The abuses tend to target the poorest of Libya's poor, including the African migrants who came here to work. Their suffering shows how the militias continue to enjoy almost complete impunity for their actions.

Stephen Wogbe, a soft-spoken 34-year-old Ghanaian who works as a caretaker at the Anglican church in Tripoli, has seen many of his friends imprisoned for months. He says they are held in abandoned buildings by militia groups that routinely use detention as a way of extorting money.

Migrants from sub-Saharan Africa, who came to Libya for jobs in a wealthier economy, are often accused of being Gadhafi sympathizers, mercenaries or illegal residents. Yet, because of a hostile bureaucracy, it is virtually impossible for most to get official residence permits. The militias demand up to $1,000 for the release of the migrants – a huge sum for them. Armed robberies are also common, often in bank queues when the migrants are trying to send money home.

"It's very difficult to differentiate between the criminals and the militias," Mr. Wogbe said in an interview at his church. "All of them have guns now. They all claim to be acting in the name of the government, but I don't think the government knows about it."

Mr. Wogbe arrived in Libya two years ago, working as a car washer and construction labourer until he found the job at the church, which ministers to many Africans and Asians here. Now he tries to find money for friends like Daniel, a barber from Ghana who was detained in December and won't be released until the militia is paid about $800 through a middleman.

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"It makes me bitter," he says. "The militias were shouting for freedom every day, but they don't want us to live in peace. They take the law into their own hands and do whatever they want. Why should people be treated like animals?"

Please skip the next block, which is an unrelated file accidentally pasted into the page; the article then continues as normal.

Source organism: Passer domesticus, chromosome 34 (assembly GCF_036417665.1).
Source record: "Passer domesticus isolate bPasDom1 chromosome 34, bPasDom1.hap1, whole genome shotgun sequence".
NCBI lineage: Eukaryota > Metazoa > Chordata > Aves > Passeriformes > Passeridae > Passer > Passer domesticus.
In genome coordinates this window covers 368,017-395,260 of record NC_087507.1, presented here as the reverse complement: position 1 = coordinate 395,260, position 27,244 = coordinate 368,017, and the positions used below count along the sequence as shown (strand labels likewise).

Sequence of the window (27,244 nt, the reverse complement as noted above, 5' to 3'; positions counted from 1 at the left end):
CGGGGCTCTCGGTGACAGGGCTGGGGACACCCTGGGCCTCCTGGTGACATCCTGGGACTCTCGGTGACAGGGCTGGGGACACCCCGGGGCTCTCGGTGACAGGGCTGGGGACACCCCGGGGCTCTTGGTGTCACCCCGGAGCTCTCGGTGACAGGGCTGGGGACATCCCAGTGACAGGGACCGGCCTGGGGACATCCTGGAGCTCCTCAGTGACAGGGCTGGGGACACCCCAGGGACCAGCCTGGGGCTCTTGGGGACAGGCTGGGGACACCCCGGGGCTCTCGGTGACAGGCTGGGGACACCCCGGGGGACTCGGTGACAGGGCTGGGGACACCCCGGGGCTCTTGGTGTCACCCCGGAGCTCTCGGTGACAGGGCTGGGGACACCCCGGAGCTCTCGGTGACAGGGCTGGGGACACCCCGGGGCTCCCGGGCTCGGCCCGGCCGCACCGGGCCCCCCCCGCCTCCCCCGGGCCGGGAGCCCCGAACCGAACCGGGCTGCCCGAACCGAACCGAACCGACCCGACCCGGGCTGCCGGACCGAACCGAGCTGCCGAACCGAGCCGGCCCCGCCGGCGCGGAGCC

The power of the militias and the extremist groups is the biggest obstacle to normalcy in Libya. Security alerts, linked to threats by the extremists, have scared away foreign investors and led to the sealing of Libya's borders this weekend. Tripoli's museums, with their priceless Roman treasures, have remained shut because the curators are afraid of attacks by extremists who see Roman statues as idolatrous.

The extremists' power is hampering key reforms. Government officials are reluctant to tackle the bloated Gadhafi-era bureaucracy, in which more than a million people were guaranteed jobs, because the firing of employees could trigger reprisals by armed men.

Libya's future could depend on whether its post-election government can revive the police and army, reducing its dependence on the militias. Optimists such as Guma El-Gamaty, a founder of the moderate Taghyeer political party, are confident that the militias will be reduced dramatically within the next two to three years. "Once the state is strong, the government will deal with them firmly," he says.

Yet he also admits that it is taking too long. "All Libyans are frustrated by the slow pace of the transition."

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About the Author
Africa Bureau Chief

Geoffrey York is The Globe and Mail's Africa correspondent.He has been a foreign correspondent for the newspaper since 1994, including seven years as the Moscow Bureau Chief and seven years as the Beijing Bureau Chief.He is a veteran war correspondent who has covered war zones since 1992 in places such as Somalia, Sudan, Chechnya, Iraq and Afghanistan. More